“The study noted that the flow rate of hand-held blow dryers was …ample to force asbestos fibers into the environment and providing opportunity for fiber inhalation. Additionally, the degradation of hair-dryer asbestos linings with age was another source of airborne exposure.”
Sears, Penney’s and others balked at the idea that the blow dryers posed a health hazard, although they admitted that the dryers contained asbestos. A May 21, 1979 joint CPSC and manufacturers’ statement includes this from Sears:
“Sears stopped sales of hair dryers containing asbestos on April 4, 1979, although Sears does not believe the use of such dryers poses a health hazard.
In keeping with its longstanding policy of ‘Satisfaction Guaranteed or Your Money Back’ and because of public concern, Sears has instructed all its stores and catalog facilities to replace affected hair dryers or, if the customer prefers, to give a full refund.”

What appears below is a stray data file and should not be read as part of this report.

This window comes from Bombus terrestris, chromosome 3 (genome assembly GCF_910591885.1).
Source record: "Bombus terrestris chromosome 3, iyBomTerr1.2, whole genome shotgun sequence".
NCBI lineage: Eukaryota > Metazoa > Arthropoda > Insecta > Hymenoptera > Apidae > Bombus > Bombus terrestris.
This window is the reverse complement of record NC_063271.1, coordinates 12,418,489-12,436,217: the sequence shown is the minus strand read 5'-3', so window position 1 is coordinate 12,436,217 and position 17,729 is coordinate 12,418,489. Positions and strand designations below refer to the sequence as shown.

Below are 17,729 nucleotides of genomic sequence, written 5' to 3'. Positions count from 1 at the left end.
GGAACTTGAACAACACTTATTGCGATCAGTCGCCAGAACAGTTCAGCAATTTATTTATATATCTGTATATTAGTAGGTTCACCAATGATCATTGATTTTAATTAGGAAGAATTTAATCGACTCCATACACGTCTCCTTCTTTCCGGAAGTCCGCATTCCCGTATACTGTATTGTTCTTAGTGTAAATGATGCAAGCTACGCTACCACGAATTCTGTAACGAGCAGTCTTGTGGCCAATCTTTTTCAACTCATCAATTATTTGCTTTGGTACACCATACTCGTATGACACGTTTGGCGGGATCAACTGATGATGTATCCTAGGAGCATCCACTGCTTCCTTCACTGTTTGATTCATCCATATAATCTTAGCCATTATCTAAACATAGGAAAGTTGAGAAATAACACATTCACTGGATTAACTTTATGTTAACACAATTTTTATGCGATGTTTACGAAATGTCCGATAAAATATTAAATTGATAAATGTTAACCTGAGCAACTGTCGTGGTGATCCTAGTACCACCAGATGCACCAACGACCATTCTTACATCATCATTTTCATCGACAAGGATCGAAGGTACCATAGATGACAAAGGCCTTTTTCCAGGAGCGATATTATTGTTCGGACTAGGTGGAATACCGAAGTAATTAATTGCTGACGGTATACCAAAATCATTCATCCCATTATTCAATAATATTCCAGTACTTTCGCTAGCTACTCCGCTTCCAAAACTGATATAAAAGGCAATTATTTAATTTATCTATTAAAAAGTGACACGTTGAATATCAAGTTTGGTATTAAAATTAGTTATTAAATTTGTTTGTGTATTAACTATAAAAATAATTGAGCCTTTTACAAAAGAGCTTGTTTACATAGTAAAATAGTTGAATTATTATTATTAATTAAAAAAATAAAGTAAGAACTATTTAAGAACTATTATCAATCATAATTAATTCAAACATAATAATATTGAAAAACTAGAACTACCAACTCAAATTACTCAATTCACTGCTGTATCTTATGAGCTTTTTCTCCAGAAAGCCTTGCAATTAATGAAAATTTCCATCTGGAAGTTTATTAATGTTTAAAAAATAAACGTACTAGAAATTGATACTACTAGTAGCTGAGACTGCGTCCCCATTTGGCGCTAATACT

As for Penney’s:
“On March 29th Penney says that it stopped sale on all of its hair dryers that contained asbestos. Penney’s maintains that current evidence does not indicate that its hair dryers with asbestos present a health hazard, and the company is not asking customers to return these products.
However, if a Penney’s customer is concerned because a J.C. Penney hair dryer contains asbestos, the company will follow its normal policy of customer satisfaction. Depending on the dryer, it will repair or replace the dryer at no cost to the consumer or refund the dryer’s full purchase price at any of its retail stores.”
Later that year, the CPSC announced that one model of hair dryer—-the Rocket Blower—was tested by NIOSH with alarming results: